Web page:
Home / Understanding big issues

Government mulls update to regulations

By Xu Wei (China Daily)

Updated: 2016-03-09 08:41:45


China is revising regulations this year to better protect the interests of religious groups and curb extremism, according to faith leaders.

Any amendments would constitute the first revision of the Regulations on Religious Affairs, drafted by the State Administration on Religious Affairs, since their adoption in March 2005.

Huang Xinyang, vice-president of the Taoist Association of China, said the first draft of the newly amended regulations had been drawn up following several rounds of discussion with various religious groups. He predicted that the regulations could be enacted within the next nine months.

"We expect the new regulations to thwart fraud perpetrated in the name of religion," said Huang on the sidelines of a panel discussion of the annual session of the Chinese People's Political Consultative Conference on Friday.

He used as an example a problem that the Taoist association is currently facing-fraudsters, pretending to be adherents of Taoism, who camp out in front of the association's Baiyun Temple headquarters and attempt to scam believers out of money.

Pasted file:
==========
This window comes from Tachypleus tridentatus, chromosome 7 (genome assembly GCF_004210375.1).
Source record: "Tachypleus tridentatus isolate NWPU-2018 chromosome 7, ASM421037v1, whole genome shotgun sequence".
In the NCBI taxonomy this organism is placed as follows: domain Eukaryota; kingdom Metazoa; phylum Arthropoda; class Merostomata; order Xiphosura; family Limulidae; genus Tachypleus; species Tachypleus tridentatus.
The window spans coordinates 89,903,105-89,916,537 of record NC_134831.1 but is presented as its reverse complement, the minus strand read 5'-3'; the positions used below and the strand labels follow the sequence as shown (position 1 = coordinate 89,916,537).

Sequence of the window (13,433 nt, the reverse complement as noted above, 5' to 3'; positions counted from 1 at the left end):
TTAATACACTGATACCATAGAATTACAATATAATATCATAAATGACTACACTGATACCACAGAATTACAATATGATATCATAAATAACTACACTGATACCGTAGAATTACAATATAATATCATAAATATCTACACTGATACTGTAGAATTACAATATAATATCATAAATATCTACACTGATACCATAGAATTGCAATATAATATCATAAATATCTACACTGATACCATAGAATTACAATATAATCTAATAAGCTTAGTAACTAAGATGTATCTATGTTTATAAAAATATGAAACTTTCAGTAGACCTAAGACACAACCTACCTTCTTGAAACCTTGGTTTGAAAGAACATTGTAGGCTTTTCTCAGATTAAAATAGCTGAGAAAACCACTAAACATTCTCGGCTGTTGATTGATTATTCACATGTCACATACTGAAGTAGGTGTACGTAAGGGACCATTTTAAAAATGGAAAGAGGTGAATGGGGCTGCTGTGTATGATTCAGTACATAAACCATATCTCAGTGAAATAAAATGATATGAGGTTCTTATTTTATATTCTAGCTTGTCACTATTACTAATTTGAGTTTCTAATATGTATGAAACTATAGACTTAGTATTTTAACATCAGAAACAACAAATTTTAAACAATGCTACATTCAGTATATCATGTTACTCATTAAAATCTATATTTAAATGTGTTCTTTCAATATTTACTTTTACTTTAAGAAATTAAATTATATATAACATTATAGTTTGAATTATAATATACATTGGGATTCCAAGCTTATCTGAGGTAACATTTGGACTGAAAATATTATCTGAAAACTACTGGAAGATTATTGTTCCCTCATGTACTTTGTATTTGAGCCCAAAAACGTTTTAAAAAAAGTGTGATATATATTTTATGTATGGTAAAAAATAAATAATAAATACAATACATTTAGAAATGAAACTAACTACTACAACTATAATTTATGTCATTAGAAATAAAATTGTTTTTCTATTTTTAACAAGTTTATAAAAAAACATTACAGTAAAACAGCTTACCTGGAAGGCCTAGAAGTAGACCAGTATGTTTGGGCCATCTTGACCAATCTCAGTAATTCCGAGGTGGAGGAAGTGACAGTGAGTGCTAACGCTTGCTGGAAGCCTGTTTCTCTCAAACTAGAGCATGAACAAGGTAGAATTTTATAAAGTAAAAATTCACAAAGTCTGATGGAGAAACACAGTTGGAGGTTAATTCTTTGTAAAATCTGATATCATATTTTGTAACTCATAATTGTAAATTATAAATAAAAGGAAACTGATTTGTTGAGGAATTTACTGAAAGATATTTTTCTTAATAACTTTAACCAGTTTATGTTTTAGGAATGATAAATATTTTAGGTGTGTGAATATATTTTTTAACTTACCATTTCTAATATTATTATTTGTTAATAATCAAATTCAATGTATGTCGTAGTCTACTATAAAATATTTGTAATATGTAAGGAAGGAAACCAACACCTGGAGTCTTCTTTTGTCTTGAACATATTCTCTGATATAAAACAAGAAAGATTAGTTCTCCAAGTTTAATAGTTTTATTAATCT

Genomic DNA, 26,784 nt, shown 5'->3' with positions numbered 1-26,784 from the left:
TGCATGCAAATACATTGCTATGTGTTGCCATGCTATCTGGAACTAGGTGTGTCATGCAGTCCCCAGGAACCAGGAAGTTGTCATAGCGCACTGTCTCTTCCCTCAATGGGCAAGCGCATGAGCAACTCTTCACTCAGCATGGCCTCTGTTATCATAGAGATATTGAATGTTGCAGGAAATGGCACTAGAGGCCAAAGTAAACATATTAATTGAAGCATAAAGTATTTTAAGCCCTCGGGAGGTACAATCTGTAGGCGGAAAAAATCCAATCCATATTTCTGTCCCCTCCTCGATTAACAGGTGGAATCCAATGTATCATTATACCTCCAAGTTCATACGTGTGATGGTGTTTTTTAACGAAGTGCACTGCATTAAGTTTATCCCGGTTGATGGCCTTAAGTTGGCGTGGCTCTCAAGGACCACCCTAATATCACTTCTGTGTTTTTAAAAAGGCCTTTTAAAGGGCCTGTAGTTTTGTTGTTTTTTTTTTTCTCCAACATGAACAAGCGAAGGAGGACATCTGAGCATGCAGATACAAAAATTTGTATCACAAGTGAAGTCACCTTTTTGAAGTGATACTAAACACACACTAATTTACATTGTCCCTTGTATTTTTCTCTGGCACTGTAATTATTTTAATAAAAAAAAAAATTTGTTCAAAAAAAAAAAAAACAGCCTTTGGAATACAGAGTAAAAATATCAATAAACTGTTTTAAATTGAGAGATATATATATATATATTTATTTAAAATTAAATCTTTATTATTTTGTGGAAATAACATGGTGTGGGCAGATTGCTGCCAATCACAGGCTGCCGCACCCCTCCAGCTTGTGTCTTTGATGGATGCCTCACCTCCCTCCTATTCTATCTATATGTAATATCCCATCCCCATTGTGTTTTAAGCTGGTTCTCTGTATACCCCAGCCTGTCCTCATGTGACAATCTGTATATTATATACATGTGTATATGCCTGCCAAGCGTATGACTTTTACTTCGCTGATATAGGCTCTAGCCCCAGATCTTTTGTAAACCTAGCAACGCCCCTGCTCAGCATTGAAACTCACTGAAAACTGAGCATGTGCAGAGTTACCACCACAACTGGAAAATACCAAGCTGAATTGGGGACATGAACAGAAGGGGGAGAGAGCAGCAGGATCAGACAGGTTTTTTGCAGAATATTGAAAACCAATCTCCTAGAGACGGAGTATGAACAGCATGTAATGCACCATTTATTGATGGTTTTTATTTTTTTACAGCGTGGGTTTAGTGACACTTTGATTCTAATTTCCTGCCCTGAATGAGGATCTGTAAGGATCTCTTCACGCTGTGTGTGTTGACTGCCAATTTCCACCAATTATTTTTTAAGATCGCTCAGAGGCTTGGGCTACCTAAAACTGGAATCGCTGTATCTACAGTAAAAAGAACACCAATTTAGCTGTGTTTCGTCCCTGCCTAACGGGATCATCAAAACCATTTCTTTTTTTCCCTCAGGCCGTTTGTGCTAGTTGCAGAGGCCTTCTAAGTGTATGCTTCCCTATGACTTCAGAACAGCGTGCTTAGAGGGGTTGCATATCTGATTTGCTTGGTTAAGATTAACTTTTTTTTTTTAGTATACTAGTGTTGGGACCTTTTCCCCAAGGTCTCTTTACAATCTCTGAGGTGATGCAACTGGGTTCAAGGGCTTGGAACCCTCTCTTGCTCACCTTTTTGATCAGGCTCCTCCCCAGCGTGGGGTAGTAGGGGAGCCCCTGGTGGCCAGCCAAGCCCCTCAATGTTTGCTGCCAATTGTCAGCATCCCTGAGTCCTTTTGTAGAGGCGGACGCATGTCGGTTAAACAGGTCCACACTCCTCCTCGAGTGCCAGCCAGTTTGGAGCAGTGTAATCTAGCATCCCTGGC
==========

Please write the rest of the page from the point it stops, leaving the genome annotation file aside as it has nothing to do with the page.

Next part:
"Right now, we can't do anything about it," said Huang.

Zhu Weiqun, head of the Ethnic and Religious Affairs Committee of the Chinese People's Political Consultative Conference National Committee, confirmed on Saturday that the first draft of the new regulations had been formulated, and that opinions were still being solicited as a priority.

"There have been new developments in the past few years, including the flow of religious believers from the western to the eastern provinces seeking job opportunities," said Zhu, who described the new regulations as more detailed than the previous version.

For Fu Xianwei, chairman of the China Three-Self Patriotic Movement of the Protestant Churches, an update to the regulations was welcome to better reflect the increased number of believers in the country and the advancement of religious causes.

"I believe the revision will help different religions to better adapt to China's socialist society," he said.

Previous Page 1 2 Next Page